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01.12.2017 | Research article | Ausgabe 1/2017 Open Access

BMC Medical Informatics and Decision Making 1/2017

Factors influencing the development of primary care data collection projects from electronic health records: a systematic review of the literature

Zeitschrift:
BMC Medical Informatics and Decision Making > Ausgabe 1/2017
Autoren:
Marie-Line Gentil, Marc Cuggia, Laure Fiquet, Camille Hagenbourger, Thomas Le Berre, Agnès Banâtre, Eric Renault, Guillaume Bouzille, Anthony Chapron

Abstract

Background

Primary care data gathered from Electronic Health Records are of the utmost interest considering the essential role of general practitioners (GPs) as coordinators of patient care. These data represent the synthesis of the patient history and also give a comprehensive picture of the population health status. Nevertheless, discrepancies between countries exist concerning routine data collection projects. Therefore, we wanted to identify elements that influence the development and durability of such projects.

Methods

A systematic review was conducted using the PubMed database to identify worldwide current primary care data collection projects. The gray literature was also searched via official project websites and their contact person was emailed to obtain information on the project managers. Data were retrieved from the included studies using a standardized form, screening four aspects: projects features, technological infrastructure, GPs’ roles, data collection network organization.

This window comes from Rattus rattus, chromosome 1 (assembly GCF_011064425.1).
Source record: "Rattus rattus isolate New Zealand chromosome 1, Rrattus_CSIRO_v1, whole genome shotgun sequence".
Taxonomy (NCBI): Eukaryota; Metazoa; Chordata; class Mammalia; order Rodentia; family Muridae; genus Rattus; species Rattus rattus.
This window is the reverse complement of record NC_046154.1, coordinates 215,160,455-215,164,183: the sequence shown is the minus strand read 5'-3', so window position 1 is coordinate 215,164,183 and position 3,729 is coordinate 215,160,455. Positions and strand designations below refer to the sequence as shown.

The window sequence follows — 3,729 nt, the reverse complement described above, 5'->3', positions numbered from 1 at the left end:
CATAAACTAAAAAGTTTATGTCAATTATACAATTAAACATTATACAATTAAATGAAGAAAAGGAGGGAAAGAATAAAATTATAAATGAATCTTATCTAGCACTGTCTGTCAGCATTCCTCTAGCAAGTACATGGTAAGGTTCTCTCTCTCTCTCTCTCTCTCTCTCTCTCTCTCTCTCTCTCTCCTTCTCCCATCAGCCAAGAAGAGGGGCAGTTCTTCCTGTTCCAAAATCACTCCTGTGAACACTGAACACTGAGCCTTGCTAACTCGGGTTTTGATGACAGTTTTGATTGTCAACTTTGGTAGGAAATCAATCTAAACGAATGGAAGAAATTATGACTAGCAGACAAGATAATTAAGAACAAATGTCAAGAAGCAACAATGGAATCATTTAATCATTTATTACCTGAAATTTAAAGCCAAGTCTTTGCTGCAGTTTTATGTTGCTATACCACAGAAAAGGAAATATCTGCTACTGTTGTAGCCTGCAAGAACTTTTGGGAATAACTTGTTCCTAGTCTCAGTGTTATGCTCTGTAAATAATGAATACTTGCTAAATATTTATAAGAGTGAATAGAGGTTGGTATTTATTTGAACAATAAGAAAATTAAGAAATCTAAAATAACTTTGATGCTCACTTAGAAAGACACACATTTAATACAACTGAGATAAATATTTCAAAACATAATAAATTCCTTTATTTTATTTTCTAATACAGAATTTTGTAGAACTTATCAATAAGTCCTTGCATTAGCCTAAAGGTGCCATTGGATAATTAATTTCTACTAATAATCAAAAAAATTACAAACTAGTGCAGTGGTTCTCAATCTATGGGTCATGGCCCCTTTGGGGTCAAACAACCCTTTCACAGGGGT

Results

The literature search allowed identifying 36 routine data collection networks, mostly in English-speaking countries: CPRD and THIN in the United Kingdom, the Veterans Health Administration project in the United States, EMRALD and CPCSSN in Canada. These projects had in common the use of technical facilities that range from extraction tools to comprehensive computing platforms. Moreover, GPs initiated the extraction process and benefited from incentives for their participation. Finally, analysis of the literature data highlighted that governmental services, academic institutions, including departments of general practice, and software companies, are pivotal for the promotion and durability of primary care data collection projects.

Conclusion

Solid technical facilities and strong academic and governmental support are required for promoting and supporting long-term and wide-range primary care data collection projects.
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